Wings of Hope is a nonprofit agency. It offers a variety of services for domestic abuse issues, from emergency protective orders to providing a shelter on site. The shelter is women only and takes care of all the family’s basic needs. It may provide clothing, toiletry, groceries and most often a private bedroom. Victims pay nothing for counseling, protective orders, group therapy or shelter stays.

Oliver estimates 95 percent of emergency protection orders come through the Wings of Hope. Trained staff help individuals explain why a court order is needed.

The Payne County District Attorney’s office is part of a coordinated community response team for domestic violence in Payne County.

Assistant District Attorney Lynn Hermanson prosecutes domestic violence cases for the county. Hermanson works with Wings of Hope, the Iowa Tribe and law enforcement personnel.

Hermanson said the team focuses on helping the victim.

On the prosecution’s behalf, not all cases go to trial. At this time, 205 cases have been accepted for prosecution.

Many times, the victim will not cooperate with law enforcement or assist in the prosecution of their abuser, Hermanson said.

“A good plea deal is a victory,” she said. “The bigger picture is justice for the victim and the community interest. That’s my goal for each case.”

The time it takes to prosecute a case can postpone a victim’s closure.

“For someone to have something significant happen, when they are trying to heal and move on, it can be a delay,” she said.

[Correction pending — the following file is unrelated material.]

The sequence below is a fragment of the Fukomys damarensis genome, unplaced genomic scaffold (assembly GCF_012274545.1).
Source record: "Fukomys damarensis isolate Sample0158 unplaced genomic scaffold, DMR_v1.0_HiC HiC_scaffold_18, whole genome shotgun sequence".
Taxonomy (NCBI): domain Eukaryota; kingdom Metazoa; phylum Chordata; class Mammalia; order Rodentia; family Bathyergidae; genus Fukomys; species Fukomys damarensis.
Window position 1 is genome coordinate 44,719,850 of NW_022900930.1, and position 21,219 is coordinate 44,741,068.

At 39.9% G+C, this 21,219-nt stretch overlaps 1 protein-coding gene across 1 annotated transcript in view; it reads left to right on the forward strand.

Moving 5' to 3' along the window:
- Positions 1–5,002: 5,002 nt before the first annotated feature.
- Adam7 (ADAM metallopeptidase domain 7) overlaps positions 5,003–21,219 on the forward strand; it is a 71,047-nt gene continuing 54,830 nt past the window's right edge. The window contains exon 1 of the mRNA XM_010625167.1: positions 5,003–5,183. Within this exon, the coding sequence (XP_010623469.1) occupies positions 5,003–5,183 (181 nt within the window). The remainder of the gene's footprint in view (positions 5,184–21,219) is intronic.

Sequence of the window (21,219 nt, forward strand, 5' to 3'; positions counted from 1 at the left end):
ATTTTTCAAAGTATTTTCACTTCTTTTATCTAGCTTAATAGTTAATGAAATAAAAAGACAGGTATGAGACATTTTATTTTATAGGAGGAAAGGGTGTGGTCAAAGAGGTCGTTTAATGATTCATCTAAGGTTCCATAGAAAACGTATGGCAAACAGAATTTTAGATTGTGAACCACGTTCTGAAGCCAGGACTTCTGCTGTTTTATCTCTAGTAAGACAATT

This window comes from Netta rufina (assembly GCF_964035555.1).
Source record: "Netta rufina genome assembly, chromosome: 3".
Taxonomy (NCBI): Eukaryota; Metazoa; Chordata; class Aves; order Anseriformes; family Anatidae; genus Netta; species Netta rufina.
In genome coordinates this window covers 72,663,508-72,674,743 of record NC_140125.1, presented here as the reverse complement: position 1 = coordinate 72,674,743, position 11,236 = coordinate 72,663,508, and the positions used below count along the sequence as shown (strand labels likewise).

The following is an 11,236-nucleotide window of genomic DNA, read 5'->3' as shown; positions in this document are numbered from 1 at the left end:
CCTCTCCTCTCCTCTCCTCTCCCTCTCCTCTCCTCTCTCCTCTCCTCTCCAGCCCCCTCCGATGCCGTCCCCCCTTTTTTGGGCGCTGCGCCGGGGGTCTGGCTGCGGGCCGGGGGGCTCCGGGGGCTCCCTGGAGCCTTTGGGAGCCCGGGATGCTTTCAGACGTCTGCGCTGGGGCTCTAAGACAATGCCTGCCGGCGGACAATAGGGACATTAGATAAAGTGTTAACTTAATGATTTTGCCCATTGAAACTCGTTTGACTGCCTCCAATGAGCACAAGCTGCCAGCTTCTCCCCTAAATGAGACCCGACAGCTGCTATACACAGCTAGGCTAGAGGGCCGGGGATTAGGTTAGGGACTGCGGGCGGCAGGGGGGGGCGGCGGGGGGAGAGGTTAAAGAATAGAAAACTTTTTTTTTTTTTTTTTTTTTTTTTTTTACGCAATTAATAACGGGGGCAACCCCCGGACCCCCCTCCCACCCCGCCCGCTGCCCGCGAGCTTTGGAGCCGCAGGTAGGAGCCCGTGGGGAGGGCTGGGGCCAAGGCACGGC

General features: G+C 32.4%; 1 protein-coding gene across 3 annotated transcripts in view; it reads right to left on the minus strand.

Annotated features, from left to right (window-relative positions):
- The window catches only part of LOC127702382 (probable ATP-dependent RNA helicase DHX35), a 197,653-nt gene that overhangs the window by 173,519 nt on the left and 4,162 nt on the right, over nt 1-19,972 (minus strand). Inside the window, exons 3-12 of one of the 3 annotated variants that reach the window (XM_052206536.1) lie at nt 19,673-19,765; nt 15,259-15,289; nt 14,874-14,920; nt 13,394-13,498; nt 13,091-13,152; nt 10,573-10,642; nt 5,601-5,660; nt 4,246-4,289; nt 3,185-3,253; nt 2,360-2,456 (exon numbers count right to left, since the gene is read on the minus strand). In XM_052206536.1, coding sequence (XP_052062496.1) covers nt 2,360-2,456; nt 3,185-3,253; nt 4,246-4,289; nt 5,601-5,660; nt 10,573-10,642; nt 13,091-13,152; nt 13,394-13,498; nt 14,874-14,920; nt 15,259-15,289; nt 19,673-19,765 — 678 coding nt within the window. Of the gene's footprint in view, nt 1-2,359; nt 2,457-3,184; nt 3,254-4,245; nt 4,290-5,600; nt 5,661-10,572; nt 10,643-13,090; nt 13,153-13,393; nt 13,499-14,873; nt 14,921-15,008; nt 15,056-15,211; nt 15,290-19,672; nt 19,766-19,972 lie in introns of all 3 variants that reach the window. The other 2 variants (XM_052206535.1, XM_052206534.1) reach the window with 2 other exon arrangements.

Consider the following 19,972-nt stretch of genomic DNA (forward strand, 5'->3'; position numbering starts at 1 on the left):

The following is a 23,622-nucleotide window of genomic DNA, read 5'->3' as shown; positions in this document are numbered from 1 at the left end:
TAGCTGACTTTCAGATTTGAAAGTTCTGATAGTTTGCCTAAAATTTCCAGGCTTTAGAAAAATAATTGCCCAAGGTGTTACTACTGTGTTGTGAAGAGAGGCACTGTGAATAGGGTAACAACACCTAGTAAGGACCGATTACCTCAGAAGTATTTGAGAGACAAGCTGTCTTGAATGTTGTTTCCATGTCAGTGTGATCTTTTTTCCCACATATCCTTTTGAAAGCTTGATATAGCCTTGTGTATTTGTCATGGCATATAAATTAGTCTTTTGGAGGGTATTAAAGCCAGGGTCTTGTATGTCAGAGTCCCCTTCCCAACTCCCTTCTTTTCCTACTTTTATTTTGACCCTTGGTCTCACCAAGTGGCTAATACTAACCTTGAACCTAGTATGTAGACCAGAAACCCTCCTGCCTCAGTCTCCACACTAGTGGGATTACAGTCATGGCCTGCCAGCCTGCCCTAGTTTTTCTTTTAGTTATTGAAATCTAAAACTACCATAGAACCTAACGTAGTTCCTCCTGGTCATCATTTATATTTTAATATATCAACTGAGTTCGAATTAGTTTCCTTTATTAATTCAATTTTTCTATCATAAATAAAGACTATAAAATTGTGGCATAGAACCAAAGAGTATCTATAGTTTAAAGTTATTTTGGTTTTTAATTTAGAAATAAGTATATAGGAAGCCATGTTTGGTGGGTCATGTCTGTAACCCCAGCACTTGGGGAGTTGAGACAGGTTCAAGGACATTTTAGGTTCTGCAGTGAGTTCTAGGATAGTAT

For that reason, Hermanson said she tries to file cases as quickly as possible. She often faces the hurdle of keeping in contact with the victim, who also may be afraid to testify.

“On average, it takes a woman seven times of trying to leave the relationship,” Oliver said. “Knowing that, if we hear them talking, and it’s the fifth time they’ve tried to leave him, it counts as success because it’s one step closer.”

Law enforcement personnel conduct investigations, file reports and make arrests if supported by physical evidence and statements of victims and witnesses.

Stillwater Police Department spokesman Capt. Randy Dickerson said it is important for responding police officers to remember that domestic violence cases may be routine for police, but it isn’t for the people involved.

“Domestic violence brings with it some unique dynamics as compared to other crimes,” he said. “First, the suspect and the victim have a personal relationship which brings into play heightened emotions and reactions.”

The process of filing a report or making an arrest has long-lasting ramifications on the children and family of the involved persons.”



Impact on children

Domestic violence’s impact on children may affect them long after the abuse happens.

“Research shows that it is psychologically worse for a child to see their mom being beaten by dad than it is for the child being beaten,” Oliver said.